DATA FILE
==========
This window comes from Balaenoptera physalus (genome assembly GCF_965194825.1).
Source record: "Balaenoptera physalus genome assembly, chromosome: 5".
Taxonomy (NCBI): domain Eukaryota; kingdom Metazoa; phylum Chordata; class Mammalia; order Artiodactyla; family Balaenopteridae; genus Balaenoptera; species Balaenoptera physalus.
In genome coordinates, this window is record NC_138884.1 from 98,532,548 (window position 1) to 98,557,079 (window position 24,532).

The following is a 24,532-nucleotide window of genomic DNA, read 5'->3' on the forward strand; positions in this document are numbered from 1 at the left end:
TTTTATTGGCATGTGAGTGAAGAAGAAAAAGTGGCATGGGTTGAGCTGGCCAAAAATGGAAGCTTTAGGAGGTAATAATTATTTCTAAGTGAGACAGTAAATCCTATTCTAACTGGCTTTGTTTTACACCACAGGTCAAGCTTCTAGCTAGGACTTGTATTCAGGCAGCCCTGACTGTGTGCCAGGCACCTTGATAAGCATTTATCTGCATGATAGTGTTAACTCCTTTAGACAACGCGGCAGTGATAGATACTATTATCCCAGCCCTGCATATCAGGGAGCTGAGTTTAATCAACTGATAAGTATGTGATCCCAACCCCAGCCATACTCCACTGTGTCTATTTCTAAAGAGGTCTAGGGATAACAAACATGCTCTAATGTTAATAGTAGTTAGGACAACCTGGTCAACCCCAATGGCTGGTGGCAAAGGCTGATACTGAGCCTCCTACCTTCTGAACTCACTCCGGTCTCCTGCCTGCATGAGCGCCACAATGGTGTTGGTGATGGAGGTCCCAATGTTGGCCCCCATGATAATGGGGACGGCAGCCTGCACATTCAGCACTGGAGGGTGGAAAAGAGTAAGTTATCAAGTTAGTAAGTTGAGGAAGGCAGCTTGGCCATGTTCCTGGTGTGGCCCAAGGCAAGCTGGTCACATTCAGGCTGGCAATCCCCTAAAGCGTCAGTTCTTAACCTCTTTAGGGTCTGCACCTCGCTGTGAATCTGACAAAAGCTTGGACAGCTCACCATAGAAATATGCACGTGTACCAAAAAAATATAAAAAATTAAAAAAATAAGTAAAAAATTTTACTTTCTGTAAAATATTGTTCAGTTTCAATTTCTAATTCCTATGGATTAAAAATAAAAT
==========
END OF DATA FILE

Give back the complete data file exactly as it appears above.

This window comes from Balaenoptera physalus (genome assembly GCF_965194825.1).
Source record: "Balaenoptera physalus genome assembly, chromosome: 5".
Taxonomy (NCBI): domain Eukaryota; kingdom Metazoa; phylum Chordata; class Mammalia; order Artiodactyla; family Balaenopteridae; genus Balaenoptera; species Balaenoptera physalus.
In genome coordinates, this window is record NC_138884.1 from 98,532,548 (window position 1) to 98,557,079 (window position 24,532).

The following is a 24,532-nucleotide window of genomic DNA, read 5'->3' on the forward strand; positions in this document are numbered from 1 at the left end:
TTTTATTGGCATGTGAGTGAAGAAGAAAAAGTGGCATGGGTTGAGCTGGCCAAAAATGGAAGCTTTAGGAGGTAATAATTATTTCTAAGTGAGACAGTAAATCCTATTCTAACTGGCTTTGTTTTACACCACAGGTCAAGCTTCTAGCTAGGACTTGTATTCAGGCAGCCCTGACTGTGTGCCAGGCACCTTGATAAGCATTTATCTGCATGATAGTGTTAACTCCTTTAGACAACGCGGCAGTGATAGATACTATTATCCCAGCCCTGCATATCAGGGAGCTGAGTTTAATCAACTGATAAGTATGTGATCCCAACCCCAGCCATACTCCACTGTGTCTATTTCTAAAGAGGTCTAGGGATAACAAACATGCTCTAATGTTAATAGTAGTTAGGACAACCTGGTCAACCCCAATGGCTGGTGGCAAAGGCTGATACTGAGCCTCCTACCTTCTGAACTCACTCCGGTCTCCTGCCTGCATGAGCGCCACAATGGTGTTGGTGATGGAGGTCCCAATGTTGGCCCCCATGATAATGGGGACGGCAGCCTGCACATTCAGCACTGGAGGGTGGAAAAGAGTAAGTTATCAAGTTAGTAAGTTGAGGAAGGCAGCTTGGCCATGTTCCTGGTGTGGCCCAAGGCAAGCTGGTCACATTCAGGCTGGCAATCCCCTAAAGCGTCAGTTCTTAACCTCTTTAGGGTCTGCACCTCGCTGTGAATCTGACAAAAGCTTGGACAGCTCACCATAGAAATATGCACGTGTACCAAAAAAATATAAAAAATTAAAAAAATAAGTAAAAAATTTTACTTTCTGTAAAATATTGTTCAGTTTCAATTTCTAATTCCTATGGATTAAAAATAAAAT